At lunchtime, I joined a working lunch with the Aimhigher team. This time we were in the Old Fire Station. It’s a great building – even if you can hear the A6. There was a lot of lunch and not much team – I even managed to take some of the food for my pre-choir snack. The lack of people did mean those of us there could thrash out much of the detail about the courses. Again, I find myself looking forward to this. I’ve done it before. I know what I’m doing. I can do it even better this time.
My third meeting was with a lady who wished to pick my brains about forming an independent publishing company. I explained the Bridge House model.
“We’re not really in competition, are we?” she asked.
I think we are, actually, but it’s healthy competition: we’re not deadly rivals. I wonder what our mission statement really is. On our site we have “passionate about new writing” but I actually think it’s a bit more than that – maybe it should be “producing beautiful books in a way that is fair to the authors and the workers”. However, that is terribly clunky. All suggestions welcome.
The new company will be a women’s press. Some of us may even find ourselves submitting to them.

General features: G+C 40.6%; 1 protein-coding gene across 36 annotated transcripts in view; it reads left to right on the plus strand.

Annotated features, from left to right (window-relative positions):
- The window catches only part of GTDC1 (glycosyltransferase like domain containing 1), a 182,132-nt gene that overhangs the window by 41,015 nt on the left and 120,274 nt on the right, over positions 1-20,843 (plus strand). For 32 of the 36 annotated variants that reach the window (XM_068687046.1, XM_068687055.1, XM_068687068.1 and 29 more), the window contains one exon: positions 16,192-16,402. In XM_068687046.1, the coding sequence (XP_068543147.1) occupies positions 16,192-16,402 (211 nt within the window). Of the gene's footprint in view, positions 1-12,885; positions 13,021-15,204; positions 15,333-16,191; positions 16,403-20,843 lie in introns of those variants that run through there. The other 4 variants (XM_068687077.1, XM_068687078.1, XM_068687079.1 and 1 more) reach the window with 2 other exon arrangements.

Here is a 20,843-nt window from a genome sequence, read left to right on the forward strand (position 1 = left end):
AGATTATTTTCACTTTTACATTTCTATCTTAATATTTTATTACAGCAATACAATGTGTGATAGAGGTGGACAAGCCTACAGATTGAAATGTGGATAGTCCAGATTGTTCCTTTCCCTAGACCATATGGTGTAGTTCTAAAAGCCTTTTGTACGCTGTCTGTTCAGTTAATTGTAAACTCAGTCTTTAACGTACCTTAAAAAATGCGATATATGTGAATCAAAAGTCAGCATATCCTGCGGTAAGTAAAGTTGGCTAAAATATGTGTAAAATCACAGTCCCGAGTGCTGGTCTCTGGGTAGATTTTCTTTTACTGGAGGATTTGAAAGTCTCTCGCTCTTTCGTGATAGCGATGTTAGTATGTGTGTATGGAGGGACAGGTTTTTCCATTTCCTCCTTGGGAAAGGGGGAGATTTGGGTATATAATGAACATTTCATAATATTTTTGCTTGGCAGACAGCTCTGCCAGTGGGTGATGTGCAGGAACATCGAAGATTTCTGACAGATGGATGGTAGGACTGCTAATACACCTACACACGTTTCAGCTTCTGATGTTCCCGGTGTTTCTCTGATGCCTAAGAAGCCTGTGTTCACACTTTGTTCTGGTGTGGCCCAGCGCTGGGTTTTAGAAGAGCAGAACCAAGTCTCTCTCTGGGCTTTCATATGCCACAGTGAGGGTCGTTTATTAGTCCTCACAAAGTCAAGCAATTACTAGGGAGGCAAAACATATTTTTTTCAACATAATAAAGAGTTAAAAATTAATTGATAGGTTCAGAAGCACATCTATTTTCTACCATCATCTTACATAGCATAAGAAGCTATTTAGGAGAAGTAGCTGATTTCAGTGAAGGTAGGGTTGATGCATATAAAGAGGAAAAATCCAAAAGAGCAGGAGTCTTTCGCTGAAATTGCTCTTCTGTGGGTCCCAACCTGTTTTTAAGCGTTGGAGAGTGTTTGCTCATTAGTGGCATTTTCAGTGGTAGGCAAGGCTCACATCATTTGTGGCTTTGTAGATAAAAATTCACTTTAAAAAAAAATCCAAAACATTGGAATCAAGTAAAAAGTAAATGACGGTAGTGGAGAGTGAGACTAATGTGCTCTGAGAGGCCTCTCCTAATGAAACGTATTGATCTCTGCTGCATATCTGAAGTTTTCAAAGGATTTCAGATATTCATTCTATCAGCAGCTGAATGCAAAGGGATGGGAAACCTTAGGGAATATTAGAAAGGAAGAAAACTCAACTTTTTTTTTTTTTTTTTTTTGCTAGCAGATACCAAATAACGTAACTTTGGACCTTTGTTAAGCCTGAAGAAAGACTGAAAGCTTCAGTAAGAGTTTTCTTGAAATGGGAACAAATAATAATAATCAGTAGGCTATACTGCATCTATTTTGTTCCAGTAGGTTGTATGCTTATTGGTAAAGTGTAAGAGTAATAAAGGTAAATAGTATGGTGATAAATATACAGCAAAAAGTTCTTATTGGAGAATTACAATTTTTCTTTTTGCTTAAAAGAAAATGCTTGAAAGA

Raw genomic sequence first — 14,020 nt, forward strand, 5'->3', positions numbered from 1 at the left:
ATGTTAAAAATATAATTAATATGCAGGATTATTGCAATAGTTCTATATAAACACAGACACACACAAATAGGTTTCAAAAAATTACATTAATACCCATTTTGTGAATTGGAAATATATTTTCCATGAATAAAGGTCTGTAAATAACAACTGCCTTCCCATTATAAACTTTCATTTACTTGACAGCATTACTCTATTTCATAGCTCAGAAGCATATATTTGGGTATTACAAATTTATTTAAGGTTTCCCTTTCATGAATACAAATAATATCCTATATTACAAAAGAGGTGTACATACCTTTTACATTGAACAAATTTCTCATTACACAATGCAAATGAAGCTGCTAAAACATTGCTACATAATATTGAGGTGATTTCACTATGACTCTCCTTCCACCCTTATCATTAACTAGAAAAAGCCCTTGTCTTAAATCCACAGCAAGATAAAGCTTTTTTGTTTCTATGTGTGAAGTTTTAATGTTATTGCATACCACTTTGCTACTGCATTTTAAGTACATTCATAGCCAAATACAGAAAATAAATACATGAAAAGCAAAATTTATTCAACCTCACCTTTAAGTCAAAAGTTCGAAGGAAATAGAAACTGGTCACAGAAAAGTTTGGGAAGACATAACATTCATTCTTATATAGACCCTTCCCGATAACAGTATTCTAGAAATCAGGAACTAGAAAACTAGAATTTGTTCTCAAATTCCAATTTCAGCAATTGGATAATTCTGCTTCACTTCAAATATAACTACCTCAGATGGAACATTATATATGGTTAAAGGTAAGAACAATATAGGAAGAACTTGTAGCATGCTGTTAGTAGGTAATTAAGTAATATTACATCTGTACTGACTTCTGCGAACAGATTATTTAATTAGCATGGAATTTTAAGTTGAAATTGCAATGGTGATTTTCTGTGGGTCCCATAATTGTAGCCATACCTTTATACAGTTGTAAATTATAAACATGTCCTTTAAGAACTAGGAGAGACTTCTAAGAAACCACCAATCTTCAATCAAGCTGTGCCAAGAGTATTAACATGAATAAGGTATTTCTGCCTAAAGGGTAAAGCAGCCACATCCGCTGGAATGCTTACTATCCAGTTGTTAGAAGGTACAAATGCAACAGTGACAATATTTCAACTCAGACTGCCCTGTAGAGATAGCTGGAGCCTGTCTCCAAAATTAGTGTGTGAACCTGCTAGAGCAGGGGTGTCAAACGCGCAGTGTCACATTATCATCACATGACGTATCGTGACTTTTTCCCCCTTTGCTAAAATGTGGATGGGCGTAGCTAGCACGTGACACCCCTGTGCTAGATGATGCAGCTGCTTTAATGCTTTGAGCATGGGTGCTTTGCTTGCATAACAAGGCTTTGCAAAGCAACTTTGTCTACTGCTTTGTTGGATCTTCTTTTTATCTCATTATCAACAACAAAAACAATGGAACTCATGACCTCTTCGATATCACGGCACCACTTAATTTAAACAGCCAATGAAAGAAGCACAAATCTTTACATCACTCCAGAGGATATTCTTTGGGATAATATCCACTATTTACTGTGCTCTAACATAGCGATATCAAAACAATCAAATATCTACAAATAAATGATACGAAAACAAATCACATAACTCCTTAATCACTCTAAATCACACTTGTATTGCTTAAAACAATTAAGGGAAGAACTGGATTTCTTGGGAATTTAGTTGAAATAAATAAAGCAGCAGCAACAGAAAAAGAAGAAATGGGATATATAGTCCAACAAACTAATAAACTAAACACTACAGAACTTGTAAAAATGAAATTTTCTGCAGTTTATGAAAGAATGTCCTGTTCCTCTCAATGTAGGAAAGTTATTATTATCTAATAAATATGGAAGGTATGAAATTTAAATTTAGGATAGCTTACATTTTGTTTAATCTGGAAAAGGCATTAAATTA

The day was extremely satisfying and was what it is all about.

Tuesday 1 June 2010

Hay Day One

There is an incredible atmosphere at the Hay Festival. The main events are held on a field just outside the town. Large marquees are sponsored by the likes of Barclays Bank and the Guardian newspaper. There are quirky side-stalls such as the one selling a Monopoly-like board game based on books and the tombola for original and reproduced artwork. Proceeds support green initiatives. Young people wander around with beehive-shaped backpacks giving samples of honeybeer. There are open meadow areas with people sitting on designer deckchairs and on the grass and guess what – they’re reading. Reading, of course, is a respected activity at this festival. There’s the atmosphere of a rock festival though it’s a little more subdued – and of course the inevitable queue for the ladies’ loo.